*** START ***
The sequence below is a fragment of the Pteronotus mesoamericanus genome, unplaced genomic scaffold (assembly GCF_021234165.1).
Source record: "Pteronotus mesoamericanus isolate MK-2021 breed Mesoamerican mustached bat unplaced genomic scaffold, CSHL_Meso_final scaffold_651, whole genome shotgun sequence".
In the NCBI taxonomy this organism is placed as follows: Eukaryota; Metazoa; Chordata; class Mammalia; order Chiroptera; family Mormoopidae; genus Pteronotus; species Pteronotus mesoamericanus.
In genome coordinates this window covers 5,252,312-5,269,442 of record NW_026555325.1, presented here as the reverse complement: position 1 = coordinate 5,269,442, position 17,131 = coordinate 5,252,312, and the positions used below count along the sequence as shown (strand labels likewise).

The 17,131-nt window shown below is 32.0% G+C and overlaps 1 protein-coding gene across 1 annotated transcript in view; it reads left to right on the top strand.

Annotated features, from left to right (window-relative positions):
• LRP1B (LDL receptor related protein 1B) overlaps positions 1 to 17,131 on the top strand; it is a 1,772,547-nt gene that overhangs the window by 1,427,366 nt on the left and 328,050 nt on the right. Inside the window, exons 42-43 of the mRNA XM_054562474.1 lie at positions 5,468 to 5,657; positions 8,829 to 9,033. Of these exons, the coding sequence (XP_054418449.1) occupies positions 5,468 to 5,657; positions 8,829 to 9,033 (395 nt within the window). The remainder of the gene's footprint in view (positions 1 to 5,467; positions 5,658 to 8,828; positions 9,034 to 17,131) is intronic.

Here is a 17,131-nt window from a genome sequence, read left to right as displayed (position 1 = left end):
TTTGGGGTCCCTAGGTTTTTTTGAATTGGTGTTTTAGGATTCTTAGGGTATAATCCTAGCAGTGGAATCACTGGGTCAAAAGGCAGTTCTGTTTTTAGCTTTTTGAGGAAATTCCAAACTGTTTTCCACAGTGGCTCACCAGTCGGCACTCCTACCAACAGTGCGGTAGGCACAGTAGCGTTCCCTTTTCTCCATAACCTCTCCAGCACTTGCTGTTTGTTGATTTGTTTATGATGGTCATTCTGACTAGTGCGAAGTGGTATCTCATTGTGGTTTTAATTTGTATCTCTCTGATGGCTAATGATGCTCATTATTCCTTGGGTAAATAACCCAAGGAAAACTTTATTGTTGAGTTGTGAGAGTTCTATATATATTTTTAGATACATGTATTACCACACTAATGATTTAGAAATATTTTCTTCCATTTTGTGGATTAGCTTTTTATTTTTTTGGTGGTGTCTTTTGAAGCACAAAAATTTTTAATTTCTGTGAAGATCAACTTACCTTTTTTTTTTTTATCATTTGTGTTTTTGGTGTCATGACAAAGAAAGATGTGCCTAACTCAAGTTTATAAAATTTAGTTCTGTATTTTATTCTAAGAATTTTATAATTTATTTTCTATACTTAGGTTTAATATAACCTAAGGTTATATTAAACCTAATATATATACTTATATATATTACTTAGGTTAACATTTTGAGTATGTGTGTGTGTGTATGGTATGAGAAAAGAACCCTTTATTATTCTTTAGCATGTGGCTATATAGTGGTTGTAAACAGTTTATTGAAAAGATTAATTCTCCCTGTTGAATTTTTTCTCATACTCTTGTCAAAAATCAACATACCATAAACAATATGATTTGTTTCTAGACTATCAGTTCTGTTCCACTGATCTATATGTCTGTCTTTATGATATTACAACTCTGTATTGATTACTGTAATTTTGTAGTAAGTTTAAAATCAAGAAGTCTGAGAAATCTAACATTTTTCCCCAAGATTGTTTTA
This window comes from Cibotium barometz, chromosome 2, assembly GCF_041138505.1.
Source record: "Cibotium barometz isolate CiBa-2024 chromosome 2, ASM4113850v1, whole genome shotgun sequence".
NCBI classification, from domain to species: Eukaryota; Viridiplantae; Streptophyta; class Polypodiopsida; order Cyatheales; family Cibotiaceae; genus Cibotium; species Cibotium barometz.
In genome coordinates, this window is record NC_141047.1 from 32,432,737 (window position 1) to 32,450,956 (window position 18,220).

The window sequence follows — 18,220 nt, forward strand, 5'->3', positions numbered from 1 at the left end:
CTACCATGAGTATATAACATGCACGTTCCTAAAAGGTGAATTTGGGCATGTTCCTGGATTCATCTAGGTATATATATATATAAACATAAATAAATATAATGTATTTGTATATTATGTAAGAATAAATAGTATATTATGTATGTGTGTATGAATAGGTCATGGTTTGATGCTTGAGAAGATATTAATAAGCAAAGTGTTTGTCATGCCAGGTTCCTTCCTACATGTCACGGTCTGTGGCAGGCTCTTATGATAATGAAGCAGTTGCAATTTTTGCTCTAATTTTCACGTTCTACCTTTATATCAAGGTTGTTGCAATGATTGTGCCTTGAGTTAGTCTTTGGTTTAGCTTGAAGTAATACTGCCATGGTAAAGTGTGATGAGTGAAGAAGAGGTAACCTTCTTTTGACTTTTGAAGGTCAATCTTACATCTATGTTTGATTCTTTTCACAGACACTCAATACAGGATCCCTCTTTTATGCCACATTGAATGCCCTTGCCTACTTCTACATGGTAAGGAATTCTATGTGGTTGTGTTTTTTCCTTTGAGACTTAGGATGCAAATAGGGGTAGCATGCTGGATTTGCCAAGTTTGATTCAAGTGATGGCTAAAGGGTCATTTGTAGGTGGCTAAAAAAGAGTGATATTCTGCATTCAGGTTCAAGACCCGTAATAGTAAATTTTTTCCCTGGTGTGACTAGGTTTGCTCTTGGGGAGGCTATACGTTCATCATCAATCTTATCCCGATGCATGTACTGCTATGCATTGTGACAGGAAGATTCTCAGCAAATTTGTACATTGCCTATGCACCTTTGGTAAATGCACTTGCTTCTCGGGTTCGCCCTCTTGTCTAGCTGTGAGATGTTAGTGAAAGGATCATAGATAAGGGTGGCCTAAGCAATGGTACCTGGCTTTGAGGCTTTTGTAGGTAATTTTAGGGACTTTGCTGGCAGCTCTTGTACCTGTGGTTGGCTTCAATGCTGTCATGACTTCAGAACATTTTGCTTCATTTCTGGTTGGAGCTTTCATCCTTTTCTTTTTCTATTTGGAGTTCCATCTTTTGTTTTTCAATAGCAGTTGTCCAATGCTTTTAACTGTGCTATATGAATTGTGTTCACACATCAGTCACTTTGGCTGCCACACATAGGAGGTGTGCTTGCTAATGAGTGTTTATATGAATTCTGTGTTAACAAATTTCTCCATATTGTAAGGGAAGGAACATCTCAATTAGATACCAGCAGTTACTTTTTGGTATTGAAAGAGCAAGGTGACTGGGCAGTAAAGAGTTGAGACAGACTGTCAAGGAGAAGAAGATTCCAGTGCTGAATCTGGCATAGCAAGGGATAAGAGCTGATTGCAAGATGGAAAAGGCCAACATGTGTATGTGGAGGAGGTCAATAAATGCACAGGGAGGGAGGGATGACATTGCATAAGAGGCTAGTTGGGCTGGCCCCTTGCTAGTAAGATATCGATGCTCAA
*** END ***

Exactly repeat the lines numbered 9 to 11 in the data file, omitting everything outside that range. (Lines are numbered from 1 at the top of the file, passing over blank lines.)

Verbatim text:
TTTGGGGTCCCTAGGTTTTTTTGAATTGGTGTTTTAGGATTCTTAGGGTATAATCCTAGCAGTGGAATCACTGGGTCAAAAGGCAGTTCTGTTTTTAGCTTTTTGAGGAAATTCCAAACTGTTTTCCACAGTGGCTCACCAGTCGGCACTCCTACCAACAGTGCGGTAGGCACAGTAGCGTTCCCTTTTCTCCATAACCTCTCCAGCACTTGCTGTTTGTTGATTTGTTTATGATGGTCATTCTGACTAGTGCGAAGTGGTATCTCATTGTGGTTTTAATTTGTATCTCTCTGATGGCTAATGATGCTCATTATTCCTTGGGTAAATAACCCAAGGAAAACTTTATTGTTGAGTTGTGAGAGTTCTATATATATTTTTAGATACATGTATTACCACACTAATGATTTAGAAATATTTTCTTCCATTTTGTGGATTAGCTTTTTATTTTTTTGGTGGTGTCTTTTGAAGCACAAAAATTTTTAATTTCTGTGAAGATCAACTTACCTTTTTTTTTTTTATCATTTGTGTTTTTGGTGTCATGACAAAGAAAGATGTGCCTAACTCAAGTTTATAAAATTTAGTTCTGTATTTTATTCTAAGAATTTTATAATTTATTTTCTATACTTAGGTTTAATATAACCTAAGGTTATATTAAACCTAATATATATACTTATATATATTACTTAGGTTAACATTTTGAGTATGTGTGTGTGTGTATGGTATGAGAAAAGAACCCTTTATTATTCTTTAGCATGTGGCTATATAGTGGTTGTAAACAGTTTATTGAAAAGATTAATTCTCCCTGTTGAATTTTTTCTCATACTCTTGTCAAAAATCAACATACCATAAACAATATGATTTGTTTCTAGACTATCAGTTCTGTTCCACTGATCTATATGTCTGTCTTTATGATATTACAACTCTGTATTGATTACTGTAATTTTGTAGTAAGTTTAAAATCAAGAAGTCTGAGAAATCTAACATTTTTCCCCAAGATTGTTTTA
This window comes from Cibotium barometz, chromosome 2, assembly GCF_041138505.1.
Source record: "Cibotium barometz isolate CiBa-2024 chromosome 2, ASM4113850v1, whole genome shotgun sequence".